The Bandwagon: Closed for annual leave

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Hello dear readers!

Thank you so much for continuing to follow The Bandwagon, and engaging with us here. It’s always a blast.

I’m off on my hols as of tomorrow, so any queries sent through the blog or via email will have to wait until I return on the 3rd of July.

You can read all about our upcoming trip to Cornwall here. I’ll still be active on Instagram, so follow me and be jealous of our holiday (and our cats!).

Guest Blog: Cornish author Jill Turner describes how Fowey inspires her writing

Jill Turner is a Fleet Street journalist and novelist and single mum, now based much of the time around Fowey. Like Daphne du Maurier, she visited it as a child and vowed to return there to become a writer. She has taken part in the Fowey Festival and, like Daphne, is inspired by her coastal walk around the Fowey estuary.

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As a child been driven back to Cornwall, the gateway was never the ‘Welcome to ..” sign, or even the crossing of the Tamar Bridge, but the journey across the bleak no-man’s-land of Bodmin Moor.

It was there my imagination was sparked by my mother telling me of Dozmary Pool and its part in Arthurian legend as the home of the Lady of the Lake, and the final resting place of King Arthur’s magical sword. For me, the barrier between fairy tale and reality was broken. Dozmary Pool, Tintagel, Slaughterhouse, Camelford, all have made claims to England’s greatest legend and made me believe that somewhere, behind some invisible curtain, in that magical, mysterious county at the end of the country, King Arthur and his Knights of the Round Table still lay sleeping.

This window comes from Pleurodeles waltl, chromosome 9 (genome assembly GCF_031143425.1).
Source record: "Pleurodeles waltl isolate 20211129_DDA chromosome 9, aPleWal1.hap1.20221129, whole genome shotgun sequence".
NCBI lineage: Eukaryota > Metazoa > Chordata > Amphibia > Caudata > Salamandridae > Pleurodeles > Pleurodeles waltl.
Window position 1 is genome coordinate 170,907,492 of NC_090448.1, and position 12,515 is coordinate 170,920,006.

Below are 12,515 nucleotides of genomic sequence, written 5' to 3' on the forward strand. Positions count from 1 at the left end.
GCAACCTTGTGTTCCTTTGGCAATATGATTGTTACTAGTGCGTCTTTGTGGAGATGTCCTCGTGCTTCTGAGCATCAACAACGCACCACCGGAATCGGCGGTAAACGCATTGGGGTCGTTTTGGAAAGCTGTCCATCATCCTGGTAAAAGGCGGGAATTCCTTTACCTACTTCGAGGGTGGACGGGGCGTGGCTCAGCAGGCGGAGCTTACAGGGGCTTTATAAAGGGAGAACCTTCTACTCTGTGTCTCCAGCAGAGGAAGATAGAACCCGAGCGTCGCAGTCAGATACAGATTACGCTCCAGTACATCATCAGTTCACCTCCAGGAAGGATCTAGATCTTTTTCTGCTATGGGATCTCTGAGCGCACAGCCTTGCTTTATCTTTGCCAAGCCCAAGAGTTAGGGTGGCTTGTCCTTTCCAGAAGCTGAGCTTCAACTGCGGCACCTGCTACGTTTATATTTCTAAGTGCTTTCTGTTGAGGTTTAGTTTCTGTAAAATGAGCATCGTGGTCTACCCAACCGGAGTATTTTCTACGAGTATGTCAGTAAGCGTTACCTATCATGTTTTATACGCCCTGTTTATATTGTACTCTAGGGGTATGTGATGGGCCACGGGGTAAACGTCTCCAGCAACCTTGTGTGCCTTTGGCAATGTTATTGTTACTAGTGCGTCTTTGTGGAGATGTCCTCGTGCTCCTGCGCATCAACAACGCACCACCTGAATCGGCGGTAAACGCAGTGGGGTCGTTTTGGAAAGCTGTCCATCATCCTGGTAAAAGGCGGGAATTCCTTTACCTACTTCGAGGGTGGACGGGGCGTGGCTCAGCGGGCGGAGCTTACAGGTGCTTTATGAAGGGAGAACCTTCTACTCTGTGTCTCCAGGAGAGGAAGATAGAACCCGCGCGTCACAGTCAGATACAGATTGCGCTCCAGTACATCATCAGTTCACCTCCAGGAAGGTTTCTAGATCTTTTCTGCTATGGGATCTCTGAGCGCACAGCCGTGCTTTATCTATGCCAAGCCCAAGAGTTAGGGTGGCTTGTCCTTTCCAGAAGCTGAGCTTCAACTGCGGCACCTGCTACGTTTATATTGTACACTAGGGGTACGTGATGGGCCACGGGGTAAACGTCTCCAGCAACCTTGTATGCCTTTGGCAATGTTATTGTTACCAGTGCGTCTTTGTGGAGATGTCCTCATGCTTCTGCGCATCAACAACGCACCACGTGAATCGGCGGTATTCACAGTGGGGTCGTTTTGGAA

So years later, it was to those legends that I returned when I wrote my first novel. On the surface, a tale of feral children described as an ‘urban Lord of the Flies’ and ‘Trainspotting for teens’ seems a long way from the wild landscapes of Cornwall. But a story needs a structure, and the Tales of King Arthur came into my thoughts. Getting young people reading is also one of my passions, so I wanted to try and encourage an interest in some of the classic literature, poetry, and art inspired by the Arthurian legend.

The Children of Albion tells the story of England’s lost children – some physically, some emotionally, but all living on the edges of life. Set in a present day sink estate, which becomes a microcosmic world where the struggles of life are intensified, the children try to create their own community of lost girls and boys inspired by the Arthurian ideal, while battling parental neglect, exploitation, and interference from the authorities. Led by the charismatic Albie and his ‘Artful Dodger’ sidekick Robbie (the 11-year-old narrator), the children of Albion aim for a hopeful, better future. But can the boys’ friendship see them all through?

“They say he is only sleeping,’’ Albie went on. ”Arthur and his knights are still around, in a cave somewhere deep in the country and when England needs him, Arthur will bring his knights back to save us.”

I thought for a bit. “He’d better hurry up, ain’t he?’’ Then I sat back and said,”Cool”. It was kind of what I’d been thinking about before. That’s kind of nice, innit? That there’s someone out there going to look after you. Take over. Sort it out. It’s kind of nice to think it, even if you know it’s all a load of crap.”   

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Amazon UK | Literature Works | @jilltwriter

 

Jill Turner is reading from The Children of Albion at the Great Estates Festival in Scorrier on June 3rd and 4th.

Although Jill was too late for this year’s Cornish Reading Challenge, I’m pleased to announce that she will be joining us for next year! Keep your eyes peeled for information in 2018.

Cornish Reading Challenge: Thank You!